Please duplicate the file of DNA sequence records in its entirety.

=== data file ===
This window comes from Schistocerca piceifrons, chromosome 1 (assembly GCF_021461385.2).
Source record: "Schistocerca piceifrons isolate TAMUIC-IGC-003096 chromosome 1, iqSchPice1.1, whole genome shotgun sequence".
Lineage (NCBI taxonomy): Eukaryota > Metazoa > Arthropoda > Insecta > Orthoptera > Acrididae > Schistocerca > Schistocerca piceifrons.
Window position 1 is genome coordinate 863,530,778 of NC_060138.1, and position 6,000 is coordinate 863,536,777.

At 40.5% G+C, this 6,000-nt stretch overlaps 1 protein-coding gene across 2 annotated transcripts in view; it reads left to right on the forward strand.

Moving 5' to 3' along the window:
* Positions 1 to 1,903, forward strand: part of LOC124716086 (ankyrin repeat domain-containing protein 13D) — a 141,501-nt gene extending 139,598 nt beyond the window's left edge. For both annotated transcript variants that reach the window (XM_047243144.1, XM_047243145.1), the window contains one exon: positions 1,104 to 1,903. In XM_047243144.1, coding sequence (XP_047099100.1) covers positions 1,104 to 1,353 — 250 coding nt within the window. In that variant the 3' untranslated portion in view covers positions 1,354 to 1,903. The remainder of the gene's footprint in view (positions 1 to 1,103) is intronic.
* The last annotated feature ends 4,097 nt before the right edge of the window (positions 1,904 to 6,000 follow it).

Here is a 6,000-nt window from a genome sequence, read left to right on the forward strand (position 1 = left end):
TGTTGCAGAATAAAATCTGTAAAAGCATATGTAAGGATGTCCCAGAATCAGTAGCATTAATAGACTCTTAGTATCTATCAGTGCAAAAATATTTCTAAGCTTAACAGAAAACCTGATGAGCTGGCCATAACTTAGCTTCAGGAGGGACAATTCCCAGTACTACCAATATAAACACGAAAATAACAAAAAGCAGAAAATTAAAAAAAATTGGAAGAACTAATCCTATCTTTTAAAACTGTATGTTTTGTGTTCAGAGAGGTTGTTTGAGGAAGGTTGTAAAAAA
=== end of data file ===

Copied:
This window comes from Schistocerca piceifrons, chromosome 1 (assembly GCF_021461385.2).
Source record: "Schistocerca piceifrons isolate TAMUIC-IGC-003096 chromosome 1, iqSchPice1.1, whole genome shotgun sequence".
Lineage (NCBI taxonomy): Eukaryota > Metazoa > Arthropoda > Insecta > Orthoptera > Acrididae > Schistocerca > Schistocerca piceifrons.
Window position 1 is genome coordinate 863,530,778 of NC_060138.1, and position 6,000 is coordinate 863,536,777.

At 40.5% G+C, this 6,000-nt stretch overlaps 1 protein-coding gene across 2 annotated transcripts in view; it reads left to right on the forward strand.

Moving 5' to 3' along the window:
* Positions 1 to 1,903, forward strand: part of LOC124716086 (ankyrin repeat domain-containing protein 13D) — a 141,501-nt gene extending 139,598 nt beyond the window's left edge. For both annotated transcript variants that reach the window (XM_047243144.1, XM_047243145.1), the window contains one exon: positions 1,104 to 1,903. In XM_047243144.1, coding sequence (XP_047099100.1) covers positions 1,104 to 1,353 — 250 coding nt within the window. In that variant the 3' untranslated portion in view covers positions 1,354 to 1,903. The remainder of the gene's footprint in view (positions 1 to 1,103) is intronic.
* The last annotated feature ends 4,097 nt before the right edge of the window (positions 1,904 to 6,000 follow it).

Here is a 6,000-nt window from a genome sequence, read left to right on the forward strand (position 1 = left end):
TGTTGCAGAATAAAATCTGTAAAAGCATATGTAAGGATGTCCCAGAATCAGTAGCATTAATAGACTCTTAGTATCTATCAGTGCAAAAATATTTCTAAGCTTAACAGAAAACCTGATGAGCTGGCCATAACTTAGCTTCAGGAGGGACAATTCCCAGTACTACCAATATAAACACGAAAATAACAAAAAGCAGAAAATTAAAAAAAATTGGAAGAACTAATCCTATCTTTTAAAACTGTATGTTTTGTGTTCAGAGAGGTTGTTTGAGGAAGGTTGTAAAAAA